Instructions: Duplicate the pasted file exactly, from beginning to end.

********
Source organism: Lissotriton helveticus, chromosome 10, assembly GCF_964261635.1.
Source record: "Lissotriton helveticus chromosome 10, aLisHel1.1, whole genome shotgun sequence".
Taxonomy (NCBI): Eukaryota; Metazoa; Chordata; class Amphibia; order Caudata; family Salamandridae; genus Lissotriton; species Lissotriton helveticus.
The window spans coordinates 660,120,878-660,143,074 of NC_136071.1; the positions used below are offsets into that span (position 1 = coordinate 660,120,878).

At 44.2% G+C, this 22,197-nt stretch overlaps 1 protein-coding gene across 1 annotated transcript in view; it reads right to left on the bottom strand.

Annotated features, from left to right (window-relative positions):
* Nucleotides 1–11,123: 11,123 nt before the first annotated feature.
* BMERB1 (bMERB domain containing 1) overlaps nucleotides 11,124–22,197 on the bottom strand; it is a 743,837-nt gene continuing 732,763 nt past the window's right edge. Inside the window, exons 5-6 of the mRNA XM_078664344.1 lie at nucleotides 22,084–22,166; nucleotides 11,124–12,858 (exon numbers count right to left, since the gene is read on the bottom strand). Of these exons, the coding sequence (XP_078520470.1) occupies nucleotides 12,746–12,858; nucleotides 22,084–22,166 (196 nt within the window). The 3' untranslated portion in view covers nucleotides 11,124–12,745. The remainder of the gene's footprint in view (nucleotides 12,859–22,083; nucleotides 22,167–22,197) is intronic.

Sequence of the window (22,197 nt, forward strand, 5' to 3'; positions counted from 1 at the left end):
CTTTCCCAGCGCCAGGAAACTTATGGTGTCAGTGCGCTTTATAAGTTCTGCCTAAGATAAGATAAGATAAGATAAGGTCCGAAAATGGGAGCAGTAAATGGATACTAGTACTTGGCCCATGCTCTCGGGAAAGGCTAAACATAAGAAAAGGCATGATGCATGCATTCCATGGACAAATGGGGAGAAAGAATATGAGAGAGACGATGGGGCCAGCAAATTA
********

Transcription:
Source organism: Lissotriton helveticus, chromosome 10, assembly GCF_964261635.1.
Source record: "Lissotriton helveticus chromosome 10, aLisHel1.1, whole genome shotgun sequence".
Taxonomy (NCBI): Eukaryota; Metazoa; Chordata; class Amphibia; order Caudata; family Salamandridae; genus Lissotriton; species Lissotriton helveticus.
The window spans coordinates 660,120,878-660,143,074 of NC_136071.1; the positions used below are offsets into that span (position 1 = coordinate 660,120,878).

At 44.2% G+C, this 22,197-nt stretch overlaps 1 protein-coding gene across 1 annotated transcript in view; it reads right to left on the bottom strand.

Annotated features, from left to right (window-relative positions):
* Nucleotides 1–11,123: 11,123 nt before the first annotated feature.
* BMERB1 (bMERB domain containing 1) overlaps nucleotides 11,124–22,197 on the bottom strand; it is a 743,837-nt gene continuing 732,763 nt past the window's right edge. Inside the window, exons 5-6 of the mRNA XM_078664344.1 lie at nucleotides 22,084–22,166; nucleotides 11,124–12,858 (exon numbers count right to left, since the gene is read on the bottom strand). Of these exons, the coding sequence (XP_078520470.1) occupies nucleotides 12,746–12,858; nucleotides 22,084–22,166 (196 nt within the window). The 3' untranslated portion in view covers nucleotides 11,124–12,745. The remainder of the gene's footprint in view (nucleotides 12,859–22,083; nucleotides 22,167–22,197) is intronic.

Sequence of the window (22,197 nt, forward strand, 5' to 3'; positions counted from 1 at the left end):
CTTTCCCAGCGCCAGGAAACTTATGGTGTCAGTGCGCTTTATAAGTTCTGCCTAAGATAAGATAAGATAAGATAAGGTCCGAAAATGGGAGCAGTAAATGGATACTAGTACTTGGCCCATGCTCTCGGGAAAGGCTAAACATAAGAAAAGGCATGATGCATGCATTCCATGGACAAATGGGGAGAAAGAATATGAGAGAGACGATGGGGCCAGCAAATTA